with minimalist yet delicately contrasting interiors that are flooded with natural daylight, norm architects has restored a historic villa in copenhagen, denmark. the original building, which is said to have been inhabited by renowned danish architect, designer and cultural critic, poul henningsen, was devastated by a fire in 2014. in spite of this, the modern home still references its past, with high panels, parquet flooring, paned windows, teak furniture and retro PH lamps.

all images courtesy of norm architects



the most significant change from the original design has seen the ground floor, which was once configured of small divided rooms, be transformed into one big living area. featuring norm architects’ bronzed brass handles for reform atop a light gray stone island, the minimalist kitchen is subtly separated to the living room by a large cabinet in dark stained oak. here, classic elements have been restored and elegantly combined with contemporary details, such as the contrast between the dark mid-century teak furniture and marble plinths.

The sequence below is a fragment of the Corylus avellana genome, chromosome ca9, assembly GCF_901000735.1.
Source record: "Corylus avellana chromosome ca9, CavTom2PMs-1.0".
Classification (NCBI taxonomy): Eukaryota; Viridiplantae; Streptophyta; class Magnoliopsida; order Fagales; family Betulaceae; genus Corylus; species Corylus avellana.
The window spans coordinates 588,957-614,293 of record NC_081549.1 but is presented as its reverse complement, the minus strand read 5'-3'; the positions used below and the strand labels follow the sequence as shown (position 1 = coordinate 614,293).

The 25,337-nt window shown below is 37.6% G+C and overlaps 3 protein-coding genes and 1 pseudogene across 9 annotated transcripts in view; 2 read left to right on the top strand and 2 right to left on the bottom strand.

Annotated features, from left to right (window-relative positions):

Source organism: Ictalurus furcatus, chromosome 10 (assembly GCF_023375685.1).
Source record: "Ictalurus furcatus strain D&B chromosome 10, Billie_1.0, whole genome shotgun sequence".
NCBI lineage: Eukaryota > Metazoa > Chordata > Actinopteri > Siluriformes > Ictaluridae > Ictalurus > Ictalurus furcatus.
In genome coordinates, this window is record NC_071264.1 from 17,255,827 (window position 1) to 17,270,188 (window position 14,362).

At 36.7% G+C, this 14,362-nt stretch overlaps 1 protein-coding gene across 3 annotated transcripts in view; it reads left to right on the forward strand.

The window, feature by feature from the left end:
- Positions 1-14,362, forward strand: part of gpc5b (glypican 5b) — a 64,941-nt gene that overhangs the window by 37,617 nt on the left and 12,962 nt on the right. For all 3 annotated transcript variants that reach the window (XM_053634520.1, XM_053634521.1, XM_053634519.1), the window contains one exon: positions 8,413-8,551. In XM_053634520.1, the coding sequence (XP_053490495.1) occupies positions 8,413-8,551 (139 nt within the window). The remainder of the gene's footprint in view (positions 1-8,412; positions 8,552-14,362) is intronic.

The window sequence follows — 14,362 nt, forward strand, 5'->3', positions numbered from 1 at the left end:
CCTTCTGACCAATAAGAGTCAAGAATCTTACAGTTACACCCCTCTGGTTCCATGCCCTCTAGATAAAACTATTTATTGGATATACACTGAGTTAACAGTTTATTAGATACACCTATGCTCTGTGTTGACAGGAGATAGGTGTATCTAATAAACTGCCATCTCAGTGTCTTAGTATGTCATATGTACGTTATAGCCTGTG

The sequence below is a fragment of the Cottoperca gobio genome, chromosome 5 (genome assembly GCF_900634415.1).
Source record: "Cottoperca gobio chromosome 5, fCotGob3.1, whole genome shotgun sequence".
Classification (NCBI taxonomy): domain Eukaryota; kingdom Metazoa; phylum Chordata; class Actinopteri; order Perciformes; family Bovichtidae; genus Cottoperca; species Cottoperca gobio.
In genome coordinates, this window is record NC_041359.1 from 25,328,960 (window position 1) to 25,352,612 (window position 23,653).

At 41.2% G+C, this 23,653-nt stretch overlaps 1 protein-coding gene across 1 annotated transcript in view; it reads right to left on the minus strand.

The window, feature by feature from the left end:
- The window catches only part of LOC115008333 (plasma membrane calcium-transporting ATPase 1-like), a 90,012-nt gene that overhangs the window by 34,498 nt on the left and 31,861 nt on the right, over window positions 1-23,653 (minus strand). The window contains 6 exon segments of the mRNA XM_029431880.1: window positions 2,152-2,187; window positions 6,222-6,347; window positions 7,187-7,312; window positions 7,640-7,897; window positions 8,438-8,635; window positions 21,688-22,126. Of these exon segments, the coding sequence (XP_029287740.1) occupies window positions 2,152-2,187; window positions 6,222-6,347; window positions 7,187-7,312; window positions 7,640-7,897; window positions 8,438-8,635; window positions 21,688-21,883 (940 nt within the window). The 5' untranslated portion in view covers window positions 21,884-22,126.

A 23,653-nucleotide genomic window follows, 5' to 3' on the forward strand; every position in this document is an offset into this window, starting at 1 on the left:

with windows on all sides, the norm architects’ restoration follows a clean approach, where natural daylight floods the interior. the central staircase, which also helps to divide the kitchen and living area, actually creates a dynamic sense of openness. its floating steps of solid oak compose a flow between the basement, ground floor and top floor, with skylights placed above.


the house being a former home – or summerhouse – of poul henningsen wasn’t my initial motivation to buy the house, but coincidentally I’ve been collecting his lamps for quite some time, so you’ll find them around the house.‘ says the owner. 




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